The Justice Department yesterday accused the independent counsel prosecuting former White House aide Michael K. Deaver of attempting to coerce the Canadian government into waiving its diplomatic rights and requested a court order censuring the prosecutor and restricting his contact with Canadian officials.
The department's extraordinary pleading came two days after it was revealed that independent counsel Whitney North Seymour Jr. had made a second effort to get Canadian Ambassador Allan Gotlieb to testify during Deaver's forthcoming trial on perjury charges. The Canadian government formally protested that effort as a violation of international law aimed at forcing it to waive Gotlieb's immunity from having to appear in a U.S. court.
Yesterday the Justice Department joined in denouncing Seymour in a strongly worded, eight-page statement to U.S. District Court Judge Thomas Penfield Jackson, who is presiding over the Deaver case, and in a sharper statement by a top Justice Department lawyer.
The department called Seymour's request for Gotlieb's testimony "an attempt to intimidate" and said it had become "a significant irritation in relations between the United States and Canada."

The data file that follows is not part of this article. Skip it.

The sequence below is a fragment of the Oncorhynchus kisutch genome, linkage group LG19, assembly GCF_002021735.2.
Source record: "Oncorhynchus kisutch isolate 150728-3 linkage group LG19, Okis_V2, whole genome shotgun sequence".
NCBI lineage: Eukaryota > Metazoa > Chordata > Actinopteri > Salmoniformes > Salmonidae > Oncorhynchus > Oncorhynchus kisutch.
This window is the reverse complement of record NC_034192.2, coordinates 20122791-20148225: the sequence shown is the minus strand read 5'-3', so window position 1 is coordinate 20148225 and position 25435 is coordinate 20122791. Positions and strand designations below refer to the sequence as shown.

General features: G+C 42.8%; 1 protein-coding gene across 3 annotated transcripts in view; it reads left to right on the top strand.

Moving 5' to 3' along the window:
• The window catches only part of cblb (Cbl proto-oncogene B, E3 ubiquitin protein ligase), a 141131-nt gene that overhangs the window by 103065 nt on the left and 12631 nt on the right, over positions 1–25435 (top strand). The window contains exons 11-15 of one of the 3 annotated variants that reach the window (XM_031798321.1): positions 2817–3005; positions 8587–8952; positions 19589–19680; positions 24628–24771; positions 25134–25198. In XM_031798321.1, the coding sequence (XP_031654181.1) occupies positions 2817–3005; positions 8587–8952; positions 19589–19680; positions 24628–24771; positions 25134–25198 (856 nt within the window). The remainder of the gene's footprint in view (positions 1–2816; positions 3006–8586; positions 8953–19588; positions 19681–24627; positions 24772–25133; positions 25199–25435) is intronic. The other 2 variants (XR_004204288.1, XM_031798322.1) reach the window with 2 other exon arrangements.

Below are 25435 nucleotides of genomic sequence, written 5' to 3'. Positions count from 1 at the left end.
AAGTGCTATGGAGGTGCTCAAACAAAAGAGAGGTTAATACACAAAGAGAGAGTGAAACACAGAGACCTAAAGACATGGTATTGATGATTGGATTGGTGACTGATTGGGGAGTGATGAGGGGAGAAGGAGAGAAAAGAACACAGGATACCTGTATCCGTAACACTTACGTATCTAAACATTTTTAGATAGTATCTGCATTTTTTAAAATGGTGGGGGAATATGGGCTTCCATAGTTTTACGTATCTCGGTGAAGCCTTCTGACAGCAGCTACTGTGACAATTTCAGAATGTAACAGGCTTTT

Jackson, who in June blocked Seymour from subpeoanaing Gotlieb or his wife, Sondra, was urged to direct the prosecutor to send any future communications to Canadian officials "only through diplomatic channels" and to admonish Seymour "to desist from any efforts to threaten, embarrass or punish the Canadian government."
Seymour declined to comment on the Justice Department's action. The case against Deaver, who left his job as President Reagan's deputy chief of staff in 1985 to become a lobbyist, goes to trial Monday.
In an Oct. 2 letter to a lawyer for the Canadian government, Seymour said that if Gotlieb did not agree to testify, the prosecution would be forced "to place much greater emphasis at trial on the unlawful acts engaged in by Deaver when he was working for the Canadian government . . . . "
Acting Assistant Attorney General James M. Spears said in a statement yesterday the Canadians "quite understandably view this as an attempt to to intimidate . . . . "
Despite the harsh tone of both the statement and the court pleading, the Justice Department did not request a date for a hearing and may not seek one, a department spokeswoman said.
Deaver is charged with five counts of lying to a congressional subcommittee and a federal grand jury about the contacts he made with top administration officials on behalf of his lobbying clients.
One of those clients was the Canadian government, which hired Deaver to advise it on the U.S. government's policy on acid rain. Seymour has contended that Deaver lied when he said he had no knowledge of meeting with Gotlieb while he was still at the White House.